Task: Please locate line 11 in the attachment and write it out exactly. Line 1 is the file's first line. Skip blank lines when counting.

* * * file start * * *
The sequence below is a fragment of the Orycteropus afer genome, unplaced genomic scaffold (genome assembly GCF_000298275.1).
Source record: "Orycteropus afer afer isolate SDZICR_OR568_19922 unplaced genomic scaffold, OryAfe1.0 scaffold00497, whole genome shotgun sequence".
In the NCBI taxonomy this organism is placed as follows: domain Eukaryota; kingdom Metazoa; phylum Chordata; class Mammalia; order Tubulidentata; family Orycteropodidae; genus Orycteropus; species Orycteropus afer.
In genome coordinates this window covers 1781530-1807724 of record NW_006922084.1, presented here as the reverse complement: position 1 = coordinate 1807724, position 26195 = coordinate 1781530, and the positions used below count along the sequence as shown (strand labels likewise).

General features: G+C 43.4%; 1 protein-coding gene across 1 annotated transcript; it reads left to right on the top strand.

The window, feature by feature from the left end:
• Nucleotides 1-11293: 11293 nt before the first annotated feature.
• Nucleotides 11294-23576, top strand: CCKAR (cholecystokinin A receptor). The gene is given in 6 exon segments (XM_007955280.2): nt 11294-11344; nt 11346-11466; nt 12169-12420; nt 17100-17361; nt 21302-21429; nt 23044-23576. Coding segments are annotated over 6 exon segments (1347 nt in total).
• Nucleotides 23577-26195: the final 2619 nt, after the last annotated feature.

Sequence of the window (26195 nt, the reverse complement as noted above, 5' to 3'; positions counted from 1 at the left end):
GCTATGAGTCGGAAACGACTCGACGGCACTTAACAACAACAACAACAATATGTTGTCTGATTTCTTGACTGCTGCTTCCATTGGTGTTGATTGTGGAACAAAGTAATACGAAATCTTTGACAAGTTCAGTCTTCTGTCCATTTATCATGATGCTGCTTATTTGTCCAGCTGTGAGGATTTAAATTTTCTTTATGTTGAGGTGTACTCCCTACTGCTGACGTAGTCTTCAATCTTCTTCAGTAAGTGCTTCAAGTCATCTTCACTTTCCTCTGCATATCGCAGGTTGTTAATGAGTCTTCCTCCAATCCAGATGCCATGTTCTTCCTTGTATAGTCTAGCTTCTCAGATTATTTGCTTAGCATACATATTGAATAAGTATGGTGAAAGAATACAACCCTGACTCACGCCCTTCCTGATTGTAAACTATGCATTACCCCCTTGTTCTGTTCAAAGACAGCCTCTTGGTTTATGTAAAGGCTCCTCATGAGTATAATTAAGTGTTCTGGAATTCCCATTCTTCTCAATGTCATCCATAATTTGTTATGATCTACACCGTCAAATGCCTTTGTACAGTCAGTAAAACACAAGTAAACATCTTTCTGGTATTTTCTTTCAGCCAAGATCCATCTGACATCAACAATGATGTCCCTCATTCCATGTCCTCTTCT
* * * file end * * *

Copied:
GCTATGAGTCGGAAACGACTCGACGGCACTTAACAACAACAACAACAATATGTTGTCTGATTTCTTGACTGCTGCTTCCATTGGTGTTGATTGTGGAACAAAGTAATACGAAATCTTTGACAAGTTCAGTCTTCTGTCCATTTATCATGATGCTGCTTATTTGTCCAGCTGTGAGGATTTAAATTTTCTTTATGTTGAGGTGTACTCCCTACTGCTGACGTAGTCTTCAATCTTCTTCAGTAAGTGCTTCAAGTCATCTTCACTTTCCTCTGCATATCGCAGGTTGTTAATGAGTCTTCCTCCAATCCAGATGCCATGTTCTTCCTTGTATAGTCTAGCTTCTCAGATTATTTGCTTAGCATACATATTGAATAAGTATGGTGAAAGAATACAACCCTGACTCACGCCCTTCCTGATTGTAAACTATGCATTACCCCCTTGTTCTGTTCAAAGACAGCCTCTTGGTTTATGTAAAGGCTCCTCATGAGTATAATTAAGTGTTCTGGAATTCCCATTCTTCTCAATGTCATCCATAATTTGTTATGATCTACACCGTCAAATGCCTTTGTACAGTCAGTAAAACACAAGTAAACATCTTTCTGGTATTTTCTTTCAGCCAAGATCCATCTGACATCAACAATGATGTCCCTCATTCCATGTCCTCTTCT